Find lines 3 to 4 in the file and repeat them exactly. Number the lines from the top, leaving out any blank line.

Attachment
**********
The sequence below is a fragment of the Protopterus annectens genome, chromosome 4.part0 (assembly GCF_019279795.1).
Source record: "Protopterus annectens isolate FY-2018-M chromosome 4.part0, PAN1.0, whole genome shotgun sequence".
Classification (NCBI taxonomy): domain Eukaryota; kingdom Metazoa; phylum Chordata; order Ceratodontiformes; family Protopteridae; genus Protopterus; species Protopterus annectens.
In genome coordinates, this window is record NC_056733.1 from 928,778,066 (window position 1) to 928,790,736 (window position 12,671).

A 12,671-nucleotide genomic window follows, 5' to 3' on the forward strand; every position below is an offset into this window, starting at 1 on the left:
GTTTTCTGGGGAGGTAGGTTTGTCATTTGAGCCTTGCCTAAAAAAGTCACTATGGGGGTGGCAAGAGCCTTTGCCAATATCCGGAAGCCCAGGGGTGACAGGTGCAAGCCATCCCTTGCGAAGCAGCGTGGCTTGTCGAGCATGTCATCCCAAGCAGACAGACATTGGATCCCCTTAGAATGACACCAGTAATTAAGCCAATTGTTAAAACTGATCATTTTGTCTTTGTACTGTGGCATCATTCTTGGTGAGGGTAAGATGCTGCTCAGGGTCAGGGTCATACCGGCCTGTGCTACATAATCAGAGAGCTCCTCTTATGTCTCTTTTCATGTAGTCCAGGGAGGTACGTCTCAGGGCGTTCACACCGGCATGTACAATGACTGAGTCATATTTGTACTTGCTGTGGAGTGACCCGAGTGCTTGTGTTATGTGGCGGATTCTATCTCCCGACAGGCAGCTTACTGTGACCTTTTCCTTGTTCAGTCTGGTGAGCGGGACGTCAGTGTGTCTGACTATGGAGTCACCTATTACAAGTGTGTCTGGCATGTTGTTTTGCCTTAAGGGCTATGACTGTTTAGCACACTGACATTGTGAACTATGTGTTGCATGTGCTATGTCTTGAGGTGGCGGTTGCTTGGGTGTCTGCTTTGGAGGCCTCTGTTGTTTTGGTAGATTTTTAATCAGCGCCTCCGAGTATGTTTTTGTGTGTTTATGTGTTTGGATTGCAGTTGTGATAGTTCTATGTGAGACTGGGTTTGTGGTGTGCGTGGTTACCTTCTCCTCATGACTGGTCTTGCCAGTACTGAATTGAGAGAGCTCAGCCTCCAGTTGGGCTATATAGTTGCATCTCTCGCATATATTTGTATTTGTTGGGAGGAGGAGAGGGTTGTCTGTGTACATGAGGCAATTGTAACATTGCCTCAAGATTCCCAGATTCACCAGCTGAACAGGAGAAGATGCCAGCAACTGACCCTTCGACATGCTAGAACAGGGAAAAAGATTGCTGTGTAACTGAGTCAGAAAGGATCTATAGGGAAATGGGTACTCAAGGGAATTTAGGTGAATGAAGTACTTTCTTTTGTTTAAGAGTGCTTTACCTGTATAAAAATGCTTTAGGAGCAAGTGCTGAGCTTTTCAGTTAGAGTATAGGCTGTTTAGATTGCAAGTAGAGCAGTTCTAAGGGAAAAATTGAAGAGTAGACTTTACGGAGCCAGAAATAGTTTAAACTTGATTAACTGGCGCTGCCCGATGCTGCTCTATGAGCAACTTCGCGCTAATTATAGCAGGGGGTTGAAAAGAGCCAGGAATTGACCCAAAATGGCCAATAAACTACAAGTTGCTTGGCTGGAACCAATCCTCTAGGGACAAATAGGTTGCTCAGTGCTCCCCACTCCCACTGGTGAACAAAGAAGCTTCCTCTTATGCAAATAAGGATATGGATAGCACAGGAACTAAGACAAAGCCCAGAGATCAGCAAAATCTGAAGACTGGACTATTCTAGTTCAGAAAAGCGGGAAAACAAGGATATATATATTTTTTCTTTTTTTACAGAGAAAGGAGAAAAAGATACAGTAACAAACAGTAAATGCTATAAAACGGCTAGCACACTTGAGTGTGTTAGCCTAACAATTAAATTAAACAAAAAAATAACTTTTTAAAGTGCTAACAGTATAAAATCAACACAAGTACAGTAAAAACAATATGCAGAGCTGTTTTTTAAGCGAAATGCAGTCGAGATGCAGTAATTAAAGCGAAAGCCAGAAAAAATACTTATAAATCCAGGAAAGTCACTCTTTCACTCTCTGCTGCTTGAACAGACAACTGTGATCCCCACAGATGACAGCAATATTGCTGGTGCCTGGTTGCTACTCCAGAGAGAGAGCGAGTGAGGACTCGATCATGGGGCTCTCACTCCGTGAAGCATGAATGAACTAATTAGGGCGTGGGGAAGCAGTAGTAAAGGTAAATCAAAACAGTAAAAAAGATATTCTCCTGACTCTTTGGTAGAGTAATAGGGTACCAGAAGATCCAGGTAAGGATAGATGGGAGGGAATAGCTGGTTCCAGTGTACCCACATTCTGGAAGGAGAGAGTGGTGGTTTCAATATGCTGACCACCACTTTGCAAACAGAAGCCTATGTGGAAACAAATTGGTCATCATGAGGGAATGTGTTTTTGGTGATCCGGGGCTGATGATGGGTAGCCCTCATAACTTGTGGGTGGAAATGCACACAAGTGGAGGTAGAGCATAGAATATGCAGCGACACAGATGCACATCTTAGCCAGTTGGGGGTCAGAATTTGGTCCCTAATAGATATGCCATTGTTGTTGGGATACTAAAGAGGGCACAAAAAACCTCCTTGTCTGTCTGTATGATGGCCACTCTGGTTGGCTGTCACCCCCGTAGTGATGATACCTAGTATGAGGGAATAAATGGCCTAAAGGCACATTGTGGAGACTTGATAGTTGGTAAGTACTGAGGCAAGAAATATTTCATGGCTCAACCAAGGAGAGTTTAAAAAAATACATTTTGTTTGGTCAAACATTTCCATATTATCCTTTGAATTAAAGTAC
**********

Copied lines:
Classification (NCBI taxonomy): domain Eukaryota; kingdom Metazoa; phylum Chordata; order Ceratodontiformes; family Protopteridae; genus Protopterus; species Protopterus annectens.
In genome coordinates, this window is record NC_056733.1 from 928,778,066 (window position 1) to 928,790,736 (window position 12,671).